From a social pedagogic perspective, both personal and professional characteristics are highly important for working with children. Critical reflection on personal capacities, motivations and abilities is included within pedagogic education. During training, pedagogues examine their practice and what lies beneath it, and the extent that their actions and reactions derive from personal and/or professional considerations. In the light of their theoretical knowledge and experience, the trainees, in group work or in individual supervision, consider how to modify subsequent actions. This interaction between self-knowledge and formal knowledge is a key aspect of pedagogic practice and, individually and in staff groups, continues to be employed post qualification. It is intended to improve the pedagogue's awareness of the purposes of the work and their understanding of the part played by themselves and their own personal characteristics in this work.


Four case studies were developed for Denmark, France, Germany and Sweden, based on (i) a review of foster care and fostering services, provided by a national expert, and (ii) interviews with key stakeholders at local, regional and national level. In each country, interviews were conducted by the research team, assisted by local research associates, all of whom spoke English. Two members of the English research team had a working knowledge of French or German and in these two countries almost all interviews were conducted in the local language. In Denmark and Sweden interviews were undertaken in English, with translation help from the local research associate.

The contribution of the social pedagogic approach was given special attention. When the case study data had been analysed, the research team undertook interviews with expert informants in England to discuss the emerging findings and to evaluate the potential of the approaches adopted in continental Europe for policy and practice in this country.


Pedagogy is well established in Denmark as an approach to working with children and young people in a variety of non-school settings, and also with adults--increasingly older people. We were told that while most foster carers are not pedagogues, about a third of the foster care workforce had been educated in pedagogy or in a field related to working with children, such as teaching or social work. The proportion of pedagogues working in upholdssteder, a more professional model of foster care, was thought to be higher than this but no figures were available at the time of fieldwork.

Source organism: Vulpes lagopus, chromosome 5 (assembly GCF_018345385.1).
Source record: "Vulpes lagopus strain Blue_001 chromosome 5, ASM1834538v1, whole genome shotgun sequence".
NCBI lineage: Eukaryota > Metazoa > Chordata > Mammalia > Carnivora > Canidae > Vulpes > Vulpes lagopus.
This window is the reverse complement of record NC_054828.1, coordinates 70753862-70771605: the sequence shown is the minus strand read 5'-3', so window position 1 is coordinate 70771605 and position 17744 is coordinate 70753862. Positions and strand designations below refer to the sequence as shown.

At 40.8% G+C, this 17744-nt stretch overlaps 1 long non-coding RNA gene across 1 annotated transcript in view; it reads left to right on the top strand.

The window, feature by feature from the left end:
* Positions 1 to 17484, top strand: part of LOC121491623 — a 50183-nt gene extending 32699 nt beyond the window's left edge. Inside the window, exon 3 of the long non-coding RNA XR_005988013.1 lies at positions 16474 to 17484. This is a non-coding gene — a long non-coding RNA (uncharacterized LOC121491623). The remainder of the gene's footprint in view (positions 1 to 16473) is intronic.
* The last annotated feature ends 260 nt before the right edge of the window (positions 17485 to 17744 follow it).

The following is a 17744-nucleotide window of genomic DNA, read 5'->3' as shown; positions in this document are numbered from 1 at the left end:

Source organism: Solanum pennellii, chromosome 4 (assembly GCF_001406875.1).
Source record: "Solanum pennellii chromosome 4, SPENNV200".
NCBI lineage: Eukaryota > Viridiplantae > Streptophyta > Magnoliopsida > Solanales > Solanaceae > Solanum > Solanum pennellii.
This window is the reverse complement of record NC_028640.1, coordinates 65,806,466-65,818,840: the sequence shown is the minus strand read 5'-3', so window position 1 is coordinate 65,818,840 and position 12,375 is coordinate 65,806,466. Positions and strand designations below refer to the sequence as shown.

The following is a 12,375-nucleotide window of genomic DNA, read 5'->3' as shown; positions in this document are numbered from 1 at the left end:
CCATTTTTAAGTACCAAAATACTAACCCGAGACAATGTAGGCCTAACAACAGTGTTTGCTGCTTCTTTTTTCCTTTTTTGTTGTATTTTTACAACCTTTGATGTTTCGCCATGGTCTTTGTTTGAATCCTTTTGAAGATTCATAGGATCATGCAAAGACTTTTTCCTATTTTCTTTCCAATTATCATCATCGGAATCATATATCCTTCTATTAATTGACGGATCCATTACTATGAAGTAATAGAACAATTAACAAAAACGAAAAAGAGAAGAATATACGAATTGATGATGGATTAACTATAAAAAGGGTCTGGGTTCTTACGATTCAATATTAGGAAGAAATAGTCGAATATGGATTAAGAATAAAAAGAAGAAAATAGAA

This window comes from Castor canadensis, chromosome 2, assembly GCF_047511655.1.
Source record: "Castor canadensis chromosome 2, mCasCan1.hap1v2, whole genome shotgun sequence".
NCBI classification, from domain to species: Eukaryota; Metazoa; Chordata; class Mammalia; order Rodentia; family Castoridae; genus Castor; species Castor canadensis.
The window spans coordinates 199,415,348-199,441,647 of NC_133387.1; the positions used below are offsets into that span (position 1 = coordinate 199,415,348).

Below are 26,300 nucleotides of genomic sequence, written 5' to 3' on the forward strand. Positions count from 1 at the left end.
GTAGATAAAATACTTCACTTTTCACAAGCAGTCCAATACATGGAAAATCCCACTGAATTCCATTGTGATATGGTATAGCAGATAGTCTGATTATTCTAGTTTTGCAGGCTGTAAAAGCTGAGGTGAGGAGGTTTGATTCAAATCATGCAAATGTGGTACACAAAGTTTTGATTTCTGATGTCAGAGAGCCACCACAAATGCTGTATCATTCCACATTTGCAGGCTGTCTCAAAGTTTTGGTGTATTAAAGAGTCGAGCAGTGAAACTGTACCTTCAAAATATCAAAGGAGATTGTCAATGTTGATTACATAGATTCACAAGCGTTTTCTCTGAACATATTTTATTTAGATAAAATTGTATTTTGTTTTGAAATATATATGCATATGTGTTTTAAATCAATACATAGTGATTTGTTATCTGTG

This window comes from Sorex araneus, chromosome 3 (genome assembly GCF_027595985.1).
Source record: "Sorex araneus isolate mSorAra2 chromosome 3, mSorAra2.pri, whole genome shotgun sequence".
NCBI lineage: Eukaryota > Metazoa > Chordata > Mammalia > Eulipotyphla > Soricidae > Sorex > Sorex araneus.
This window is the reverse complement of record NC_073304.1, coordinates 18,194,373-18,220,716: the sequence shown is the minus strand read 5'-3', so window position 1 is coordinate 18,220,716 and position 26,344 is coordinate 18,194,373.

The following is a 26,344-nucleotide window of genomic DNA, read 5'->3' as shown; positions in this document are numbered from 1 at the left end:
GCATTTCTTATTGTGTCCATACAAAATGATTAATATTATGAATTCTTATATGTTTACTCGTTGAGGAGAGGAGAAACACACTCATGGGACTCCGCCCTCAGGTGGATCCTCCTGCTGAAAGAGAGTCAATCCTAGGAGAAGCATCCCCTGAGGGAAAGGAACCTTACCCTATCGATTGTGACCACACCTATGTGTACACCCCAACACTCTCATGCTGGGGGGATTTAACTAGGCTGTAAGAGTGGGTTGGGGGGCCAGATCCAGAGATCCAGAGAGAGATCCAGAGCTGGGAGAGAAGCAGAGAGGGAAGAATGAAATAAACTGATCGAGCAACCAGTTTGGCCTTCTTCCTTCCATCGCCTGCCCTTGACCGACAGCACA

Pedagogues were also employed, alongside other professionals such as psychologists and social workers, in public and private foster care services, and had a role in shaping the recruitment and support processes along pedagogic lines.

Asked whether pedagogy was relevant to foster care, most informants thought it had a place, more for its general principles than as a qualification for fostering children. Those informants whose role was to devise and deliver training and to support foster carers referred to pedagogy as useful because they saw the pedagogic approach as action oriented: the application of knowledge in practical situations, a support for communication and a systematic way of thinking that focused on strengths rather than weaknesses. One interviewee said that pedagogy could help with the difficulties often presented by having to work with the tensions existing 'between opening one's house and heart, and being professional ... [children] have to know both are in place, that they feel loved'.

A key concept in pedagogy is reflection, where an individual or a group of people with similar concerns think about or discuss practice situations and what possibilities there are for action at any given point. This method was referred to by many informants as a useful skill to gain in training and to employ in practice. Members of one foster carer group said they used group reflection frequently to support members who were experiencing difficulties. One foster carer who was trained as a pedagogue thought it essential to her successful practice:

[It] can help you to understand and give you some tools once in a while, and tools to be open in supervision and knowledge about your own reactions and understanding. That is very important. I couldn't have done this job without my education [as a pedagogue] I am sure.